Wednesday, August 18, 2010

Signs of Fall -- Already?

Last night I witnessed my second flight of Canada geese. In mid-August. Hmmm. Wonder what kind of fall and winter that portents? Early? Harsh? A harsh winter for the west side of the Cascades meaning one real snow event.

Using the Pacific Flyway to predict weather can be a bit tricky around here, however. Since there are numerous federal and state wildlife refuges up and down the Willamette Valley and outside Vancouver, Washington -- we have resident waterfowl populations that hang around all winter. So it's not unusual to see ducks and geese moving from one location to the other.

But the geese I've seen in the past week appeared seriously southward bound. Bit of a surprise, since we were experiencing a serious hot spell at the time.

So it makes one wonder. What do they "know" that we don't?

Note #1: It is Canada goose or geese, not Canadian. One of the things I learned after twenty-four years of working with fish and wildlife biologists.
Note #2: The above photograph is not mine (I wish). Credit to USFWS.

2 comments:

gowestferalwoman said...

Same thing in NW Wisconsin...the teenagers seem to be ready even to fly south, but we did have an early spring warmup (about 3 weeks ahead of schedule).

Since we are on a major riverway, we usually see the first arrivals and the last departures; this past week there has been more then usual geese heading south. Not big clusters, but smaller groups (15-25).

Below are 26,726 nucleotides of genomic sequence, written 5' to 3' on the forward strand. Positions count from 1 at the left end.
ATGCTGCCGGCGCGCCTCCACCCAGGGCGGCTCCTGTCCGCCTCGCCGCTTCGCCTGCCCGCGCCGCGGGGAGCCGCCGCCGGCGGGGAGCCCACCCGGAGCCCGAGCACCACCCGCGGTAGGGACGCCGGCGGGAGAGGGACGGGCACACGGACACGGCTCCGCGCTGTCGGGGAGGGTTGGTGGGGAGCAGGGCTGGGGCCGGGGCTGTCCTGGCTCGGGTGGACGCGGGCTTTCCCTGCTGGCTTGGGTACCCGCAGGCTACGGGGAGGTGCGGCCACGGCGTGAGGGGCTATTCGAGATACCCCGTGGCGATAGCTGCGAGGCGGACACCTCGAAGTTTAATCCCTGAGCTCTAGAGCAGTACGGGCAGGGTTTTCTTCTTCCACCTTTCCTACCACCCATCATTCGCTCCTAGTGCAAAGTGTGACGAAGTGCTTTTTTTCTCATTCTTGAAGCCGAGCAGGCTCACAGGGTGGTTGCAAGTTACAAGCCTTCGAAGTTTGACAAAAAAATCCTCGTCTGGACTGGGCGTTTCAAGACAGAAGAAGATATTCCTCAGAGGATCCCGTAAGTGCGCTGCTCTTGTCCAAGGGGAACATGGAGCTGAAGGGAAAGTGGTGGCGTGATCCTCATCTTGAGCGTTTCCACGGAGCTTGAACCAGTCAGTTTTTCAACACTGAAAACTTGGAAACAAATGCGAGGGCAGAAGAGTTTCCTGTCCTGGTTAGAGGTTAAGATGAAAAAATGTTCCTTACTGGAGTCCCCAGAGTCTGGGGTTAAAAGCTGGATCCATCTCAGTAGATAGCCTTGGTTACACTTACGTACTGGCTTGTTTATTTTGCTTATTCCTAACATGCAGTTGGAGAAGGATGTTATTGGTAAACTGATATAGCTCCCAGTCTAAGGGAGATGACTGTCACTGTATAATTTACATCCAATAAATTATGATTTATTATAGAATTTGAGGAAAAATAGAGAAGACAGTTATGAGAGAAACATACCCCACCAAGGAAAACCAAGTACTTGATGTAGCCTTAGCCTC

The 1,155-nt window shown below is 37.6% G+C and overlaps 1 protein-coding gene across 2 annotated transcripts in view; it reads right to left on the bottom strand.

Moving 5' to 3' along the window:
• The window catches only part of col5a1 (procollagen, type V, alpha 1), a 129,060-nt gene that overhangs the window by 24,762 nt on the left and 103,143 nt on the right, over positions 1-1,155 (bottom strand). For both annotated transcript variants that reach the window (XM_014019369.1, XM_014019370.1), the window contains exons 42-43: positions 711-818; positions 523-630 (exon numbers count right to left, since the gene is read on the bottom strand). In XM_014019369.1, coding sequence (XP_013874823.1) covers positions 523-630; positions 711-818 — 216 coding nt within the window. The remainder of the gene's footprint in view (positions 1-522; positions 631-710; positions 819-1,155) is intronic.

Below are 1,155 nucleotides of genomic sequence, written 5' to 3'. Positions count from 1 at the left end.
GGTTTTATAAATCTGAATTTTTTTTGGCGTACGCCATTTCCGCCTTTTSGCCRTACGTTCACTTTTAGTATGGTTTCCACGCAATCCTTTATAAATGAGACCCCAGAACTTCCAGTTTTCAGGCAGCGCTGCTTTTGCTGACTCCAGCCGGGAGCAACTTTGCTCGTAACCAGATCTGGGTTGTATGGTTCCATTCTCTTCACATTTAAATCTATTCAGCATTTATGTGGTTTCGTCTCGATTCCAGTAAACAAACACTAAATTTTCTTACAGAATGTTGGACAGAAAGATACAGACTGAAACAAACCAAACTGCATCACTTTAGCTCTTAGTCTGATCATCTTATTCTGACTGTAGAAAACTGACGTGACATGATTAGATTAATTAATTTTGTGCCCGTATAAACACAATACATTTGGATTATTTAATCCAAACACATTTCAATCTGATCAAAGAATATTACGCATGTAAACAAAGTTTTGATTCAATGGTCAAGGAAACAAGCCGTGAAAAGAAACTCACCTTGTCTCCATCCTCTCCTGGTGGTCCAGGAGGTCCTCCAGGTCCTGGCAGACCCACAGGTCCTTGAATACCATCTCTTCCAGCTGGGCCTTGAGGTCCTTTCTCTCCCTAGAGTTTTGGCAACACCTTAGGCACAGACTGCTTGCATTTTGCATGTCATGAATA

I always look at our horses coat for winter predictions; for some reason they have been an excellent predictor! But if I had to sleep outside too, and time my day with the sun... lol

And what did you do with those US Fish and wildlife people? Mr. Foresterman still has trumpeter swan scars from banding, doing crosswork from his dept. (Forestry) with those fish and wildlife guys...ouch, big birds!

Oregon Equestrian said...

I worked at Oregon Department of Fish & Wildlife headquarters. Began in Fish Culture maintaining the central fish hatchery records. Went to Wildlife Division where I was administrative assistant. At one point I coordinated the computer drawing for limited entry hunts. Drafted and filed the administrative rules for hunting & trapping seasons. Ended up in the Habitat Division as an environmental writer. No close encounters with swans, but I did check in waterfowl hunters on opening weekend a few times.